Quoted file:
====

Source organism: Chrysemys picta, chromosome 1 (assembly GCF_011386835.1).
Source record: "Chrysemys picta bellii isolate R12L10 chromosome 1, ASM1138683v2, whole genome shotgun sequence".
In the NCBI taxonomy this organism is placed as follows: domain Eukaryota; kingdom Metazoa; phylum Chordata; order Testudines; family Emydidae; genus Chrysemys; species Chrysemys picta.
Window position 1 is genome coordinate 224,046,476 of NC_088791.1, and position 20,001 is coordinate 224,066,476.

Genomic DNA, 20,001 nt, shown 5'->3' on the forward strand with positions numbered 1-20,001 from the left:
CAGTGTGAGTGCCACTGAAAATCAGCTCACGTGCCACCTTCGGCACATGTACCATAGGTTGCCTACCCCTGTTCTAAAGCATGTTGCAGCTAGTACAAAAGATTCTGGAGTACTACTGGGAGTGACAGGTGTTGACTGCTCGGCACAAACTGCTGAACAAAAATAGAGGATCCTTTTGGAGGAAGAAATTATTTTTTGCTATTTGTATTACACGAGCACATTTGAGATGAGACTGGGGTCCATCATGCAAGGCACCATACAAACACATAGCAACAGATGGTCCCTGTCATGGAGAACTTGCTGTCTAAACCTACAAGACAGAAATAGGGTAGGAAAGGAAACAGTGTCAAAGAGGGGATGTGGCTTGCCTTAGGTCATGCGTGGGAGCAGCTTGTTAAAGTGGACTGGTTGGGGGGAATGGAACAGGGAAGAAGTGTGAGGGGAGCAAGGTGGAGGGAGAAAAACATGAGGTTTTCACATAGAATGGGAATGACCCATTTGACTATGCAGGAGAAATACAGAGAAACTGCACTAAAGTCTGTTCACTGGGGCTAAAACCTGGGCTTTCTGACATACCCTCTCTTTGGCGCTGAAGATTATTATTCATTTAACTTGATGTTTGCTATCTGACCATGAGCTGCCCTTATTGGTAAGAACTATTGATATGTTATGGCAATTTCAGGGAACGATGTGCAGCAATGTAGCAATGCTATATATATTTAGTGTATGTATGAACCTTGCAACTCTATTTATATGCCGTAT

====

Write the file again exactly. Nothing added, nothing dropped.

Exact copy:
Source organism: Chrysemys picta, chromosome 1 (assembly GCF_011386835.1).
Source record: "Chrysemys picta bellii isolate R12L10 chromosome 1, ASM1138683v2, whole genome shotgun sequence".
In the NCBI taxonomy this organism is placed as follows: domain Eukaryota; kingdom Metazoa; phylum Chordata; order Testudines; family Emydidae; genus Chrysemys; species Chrysemys picta.
Window position 1 is genome coordinate 224,046,476 of NC_088791.1, and position 20,001 is coordinate 224,066,476.

Genomic DNA, 20,001 nt, shown 5'->3' on the forward strand with positions numbered 1-20,001 from the left:
CAGTGTGAGTGCCACTGAAAATCAGCTCACGTGCCACCTTCGGCACATGTACCATAGGTTGCCTACCCCTGTTCTAAAGCATGTTGCAGCTAGTACAAAAGATTCTGGAGTACTACTGGGAGTGACAGGTGTTGACTGCTCGGCACAAACTGCTGAACAAAAATAGAGGATCCTTTTGGAGGAAGAAATTATTTTTTGCTATTTGTATTACACGAGCACATTTGAGATGAGACTGGGGTCCATCATGCAAGGCACCATACAAACACATAGCAACAGATGGTCCCTGTCATGGAGAACTTGCTGTCTAAACCTACAAGACAGAAATAGGGTAGGAAAGGAAACAGTGTCAAAGAGGGGATGTGGCTTGCCTTAGGTCATGCGTGGGAGCAGCTTGTTAAAGTGGACTGGTTGGGGGGAATGGAACAGGGAAGAAGTGTGAGGGGAGCAAGGTGGAGGGAGAAAAACATGAGGTTTTCACATAGAATGGGAATGACCCATTTGACTATGCAGGAGAAATACAGAGAAACTGCACTAAAGTCTGTTCACTGGGGCTAAAACCTGGGCTTTCTGACATACCCTCTCTTTGGCGCTGAAGATTATTATTCATTTAACTTGATGTTTGCTATCTGACCATGAGCTGCCCTTATTGGTAAGAACTATTGATATGTTATGGCAATTTCAGGGAACGATGTGCAGCAATGTAGCAATGCTATATATATTTAGTGTATGTATGAACCTTGCAACTCTATTTATATGCCGTAT